Wednesday,13 December, 2017
Current issue | Issue 1123, 22-28 November 2012-
Wednesday,13 December, 2017
Issue 1123, 22-28 November 2012-

Ahram Weekly

Between tribalism and statehood

The style of political Islam that is dominating the contemporary Arab scene is opposed to the state inherently, because it is tribal fundamentally,
writes Tarek Heggy

Al-Ahram Weekly

The sociology of the Arabian Peninsula tribes is the key to understanding the Arab character and mentality. In order to trace the historical features of that character and mentality, we must try to imagine the way of life in the inland wastes of the eastern regions of the peninsula over the last 20 centuries. But why the eastern, not the western regions? I shall explain why after presenting a panoramic survey of the historical features of the character and mental make-up of the tribes inhabiting the eastern regions of the Arabian Peninsula, specifically the tribes of the hinterland, not the coastal areas.
For the past 20 centuries, the tribes living in the eastern regions of the Arabian Peninsula have been leading a pastoral life as opposed to a settled life, roaming in search of pasturage and water. As a result of this lifestyle, the attitude of the Arab tribesman living in those regions to such notions as loyalty, objectivity and neutrality cannot be understood in isolation from the sociology of nomadism, the culture pattern of Bedouin tribes forced by their environment to move constantly in search of sustenance.
Their unconditional loyalty is reserved for the sheikh of the tribe; objectivity is an alien concept and neutrality akin to treason. As the eminent Egyptian critic Galal Al-Ashri noted in his treatise on Arab creativity, the only creative area in which the Arabs excelled was poetry. That is the only form of artistic expression they produced for reasons we shall not go into here. They did not produce theatre, novels, epics, music or other creative forms like the Greeks and, before them, the Egyptians and the Sumerians.
The poetry composed by the poets hailing from the eastern regions of the Arabian Peninsula is a mirror reflecting the value system of the tribes of the region, their mores, concerns, behaviour and thinking. The image reflected by their poetry has remained unchanged for centuries. An ode written in classical Arabic over 10 centuries ago by a poet from Najd reflects the same values and worldview as one written in the vernacular by a poet living in Najd today. Most of the poetry of the region, old and new, resounds with the cadence of stirring imagery, its main themes pride and the superiority of the Bedouin, who is always victorious, never defeated, who bows to no one and stands high above all others.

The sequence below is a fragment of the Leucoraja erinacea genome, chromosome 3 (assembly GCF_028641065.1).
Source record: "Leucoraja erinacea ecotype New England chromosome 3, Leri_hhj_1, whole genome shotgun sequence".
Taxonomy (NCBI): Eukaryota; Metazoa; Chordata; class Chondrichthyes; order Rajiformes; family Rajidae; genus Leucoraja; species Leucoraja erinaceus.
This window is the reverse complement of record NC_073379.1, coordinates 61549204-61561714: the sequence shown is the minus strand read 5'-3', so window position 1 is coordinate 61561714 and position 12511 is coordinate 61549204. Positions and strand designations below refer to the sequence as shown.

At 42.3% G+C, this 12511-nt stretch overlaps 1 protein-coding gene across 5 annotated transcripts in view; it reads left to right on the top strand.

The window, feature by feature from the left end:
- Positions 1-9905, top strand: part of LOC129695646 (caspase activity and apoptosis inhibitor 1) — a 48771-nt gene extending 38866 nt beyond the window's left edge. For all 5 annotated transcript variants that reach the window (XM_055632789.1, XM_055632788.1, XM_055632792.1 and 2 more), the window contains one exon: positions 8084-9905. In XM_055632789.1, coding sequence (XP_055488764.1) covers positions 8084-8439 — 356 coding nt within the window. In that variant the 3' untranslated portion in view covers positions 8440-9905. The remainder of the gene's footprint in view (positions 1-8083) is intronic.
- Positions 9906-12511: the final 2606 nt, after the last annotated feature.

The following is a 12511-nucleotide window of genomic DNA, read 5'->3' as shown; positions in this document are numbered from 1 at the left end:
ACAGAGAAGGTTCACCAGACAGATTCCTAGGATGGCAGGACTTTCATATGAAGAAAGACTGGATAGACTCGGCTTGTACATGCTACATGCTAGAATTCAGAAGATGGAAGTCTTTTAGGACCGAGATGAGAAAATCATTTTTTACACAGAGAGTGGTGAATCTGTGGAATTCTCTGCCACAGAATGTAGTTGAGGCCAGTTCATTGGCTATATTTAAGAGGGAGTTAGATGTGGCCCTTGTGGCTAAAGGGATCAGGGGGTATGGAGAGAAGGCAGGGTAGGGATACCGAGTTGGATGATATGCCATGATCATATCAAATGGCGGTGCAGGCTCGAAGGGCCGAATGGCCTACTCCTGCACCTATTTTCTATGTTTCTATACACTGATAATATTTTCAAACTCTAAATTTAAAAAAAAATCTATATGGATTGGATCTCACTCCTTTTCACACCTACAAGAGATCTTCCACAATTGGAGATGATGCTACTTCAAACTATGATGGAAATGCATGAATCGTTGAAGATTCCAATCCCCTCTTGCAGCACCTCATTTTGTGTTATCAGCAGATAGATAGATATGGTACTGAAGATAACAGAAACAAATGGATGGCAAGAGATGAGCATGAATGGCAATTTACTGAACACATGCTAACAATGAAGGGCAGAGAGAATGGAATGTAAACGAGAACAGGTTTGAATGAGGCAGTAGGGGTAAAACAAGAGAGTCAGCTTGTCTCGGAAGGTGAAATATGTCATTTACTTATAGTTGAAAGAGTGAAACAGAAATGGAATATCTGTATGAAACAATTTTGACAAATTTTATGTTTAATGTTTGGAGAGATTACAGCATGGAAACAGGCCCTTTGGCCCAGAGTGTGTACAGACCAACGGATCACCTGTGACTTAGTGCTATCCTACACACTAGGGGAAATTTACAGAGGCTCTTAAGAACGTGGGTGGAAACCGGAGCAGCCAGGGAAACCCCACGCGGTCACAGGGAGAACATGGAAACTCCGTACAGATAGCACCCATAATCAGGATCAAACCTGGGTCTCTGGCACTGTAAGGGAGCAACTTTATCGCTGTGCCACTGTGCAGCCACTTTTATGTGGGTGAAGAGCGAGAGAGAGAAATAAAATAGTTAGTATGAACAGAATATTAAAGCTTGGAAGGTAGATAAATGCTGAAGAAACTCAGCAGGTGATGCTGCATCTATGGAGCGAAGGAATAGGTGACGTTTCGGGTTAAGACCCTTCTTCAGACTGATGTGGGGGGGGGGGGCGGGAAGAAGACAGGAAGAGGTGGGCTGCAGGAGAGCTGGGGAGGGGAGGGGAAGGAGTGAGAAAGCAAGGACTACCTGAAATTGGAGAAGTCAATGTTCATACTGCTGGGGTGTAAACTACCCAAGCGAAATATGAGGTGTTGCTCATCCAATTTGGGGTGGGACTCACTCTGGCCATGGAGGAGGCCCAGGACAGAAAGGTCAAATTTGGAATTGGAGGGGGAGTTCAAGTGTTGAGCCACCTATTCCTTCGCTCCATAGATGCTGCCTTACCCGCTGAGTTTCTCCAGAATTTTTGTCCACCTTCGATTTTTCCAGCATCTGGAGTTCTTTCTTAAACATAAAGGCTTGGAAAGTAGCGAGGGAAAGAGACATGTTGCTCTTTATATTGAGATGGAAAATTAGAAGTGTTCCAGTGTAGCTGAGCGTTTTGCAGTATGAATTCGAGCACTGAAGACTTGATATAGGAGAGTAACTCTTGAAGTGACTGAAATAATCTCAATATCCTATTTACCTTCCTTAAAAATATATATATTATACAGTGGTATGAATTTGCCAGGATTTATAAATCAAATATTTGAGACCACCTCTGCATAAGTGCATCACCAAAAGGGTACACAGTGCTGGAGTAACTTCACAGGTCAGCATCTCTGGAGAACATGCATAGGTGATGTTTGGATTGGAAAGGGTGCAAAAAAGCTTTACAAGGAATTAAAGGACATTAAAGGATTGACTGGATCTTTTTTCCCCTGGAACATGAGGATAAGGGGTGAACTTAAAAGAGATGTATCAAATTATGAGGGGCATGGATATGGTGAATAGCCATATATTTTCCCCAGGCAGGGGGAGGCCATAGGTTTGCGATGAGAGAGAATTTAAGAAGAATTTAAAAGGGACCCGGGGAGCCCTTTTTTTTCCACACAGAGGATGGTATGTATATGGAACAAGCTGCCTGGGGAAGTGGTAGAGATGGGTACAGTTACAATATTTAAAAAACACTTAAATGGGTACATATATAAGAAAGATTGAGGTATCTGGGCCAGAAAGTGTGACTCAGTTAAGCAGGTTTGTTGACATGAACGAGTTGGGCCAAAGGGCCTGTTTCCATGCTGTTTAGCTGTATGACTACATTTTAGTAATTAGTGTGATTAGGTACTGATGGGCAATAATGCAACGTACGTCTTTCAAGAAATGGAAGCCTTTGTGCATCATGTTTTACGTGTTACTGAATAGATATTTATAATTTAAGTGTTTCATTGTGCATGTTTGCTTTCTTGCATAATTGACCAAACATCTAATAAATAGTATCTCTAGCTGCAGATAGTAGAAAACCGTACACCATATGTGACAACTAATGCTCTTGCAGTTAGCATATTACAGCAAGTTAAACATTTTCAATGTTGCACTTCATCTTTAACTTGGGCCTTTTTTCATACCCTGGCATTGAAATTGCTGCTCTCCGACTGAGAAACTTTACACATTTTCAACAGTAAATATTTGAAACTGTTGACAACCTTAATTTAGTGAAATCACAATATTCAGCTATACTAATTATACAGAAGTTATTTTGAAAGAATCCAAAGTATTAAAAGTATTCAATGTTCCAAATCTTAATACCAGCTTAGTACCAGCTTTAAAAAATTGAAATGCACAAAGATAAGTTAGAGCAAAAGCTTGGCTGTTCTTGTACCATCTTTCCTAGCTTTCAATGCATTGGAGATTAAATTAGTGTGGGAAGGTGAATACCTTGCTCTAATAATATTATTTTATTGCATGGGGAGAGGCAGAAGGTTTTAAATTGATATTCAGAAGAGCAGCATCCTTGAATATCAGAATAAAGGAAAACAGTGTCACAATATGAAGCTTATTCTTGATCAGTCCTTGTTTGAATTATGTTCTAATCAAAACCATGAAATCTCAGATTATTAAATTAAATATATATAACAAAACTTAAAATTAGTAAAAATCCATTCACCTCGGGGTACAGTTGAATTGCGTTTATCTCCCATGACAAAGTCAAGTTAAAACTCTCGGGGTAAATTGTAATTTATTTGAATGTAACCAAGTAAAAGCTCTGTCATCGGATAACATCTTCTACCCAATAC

In fact, the word for “lofty” in Arabic is nouf, from whence the proper names Nayef, Nouf and Nawaf. This then is the message that thousands of odes by poets from Najd, Hasa, Al-Qassim and Al-Hofouf have tried to convey ever since the Arabic language in its present form came into being and up to the present day. This view of life as reflected by the poetry of the region encapsulates the sociology of its nomadic tribes.
The reason we are focussing on the eastern inland areas of the Arabian Peninsula rather than on the eastern coastal areas and the region of Hejaz is that the inland areas were the crucible in which the brand of Islamist thinking known as Wahhabism was forged. During the second half of the 20th century, the Kingdom of Saudi Arabia spent hundreds of billions of dollars to spread this doctrine, which had by then become influenced by three external factors: the ideas of Abul-Ela Al-Mawdoudi, Sayed Qutb and the Soroureya School of the Muslim Brotherhood’s Syrian chapter.
But these factors did not dilute the essence of the Wahhabi understanding of Islam. On the contrary, because of the simplistic thinking of Mohamed Ibn Abdel-Wahab in comparison with the schools of Al-Mawdoudi, Qutb and the Soroureya, they helped to reinforce it and swell the ranks of its adherents.
The tribal Arab mind-set formed in the inland deserts of the eastern Arabian Peninsula took over leadership of intellectual life in Arab and Muslim societies after the failure of the stage of liberalism and the blend of socialism and Arab nationalism that had at one time held sway. However, the degree to which Arab and Muslim societies have come to be influenced by the tribal mentality born in the harsh eastern wasteland of the Arabian Peninsula differs from one society to another in proportion to each society’s historical and cultural legacy and according to its political and socio-economic conditions. Thus, while its influence was most strongly felt in the inland regions of the Arabian Peninsula, it was weaker in the coastal cities of the peninsula and weaker still in societies like Egypt, Morocco, Syria, Iraq and India that enjoy a richer legacy of history, civilisation and culture than the Arabian Peninsula.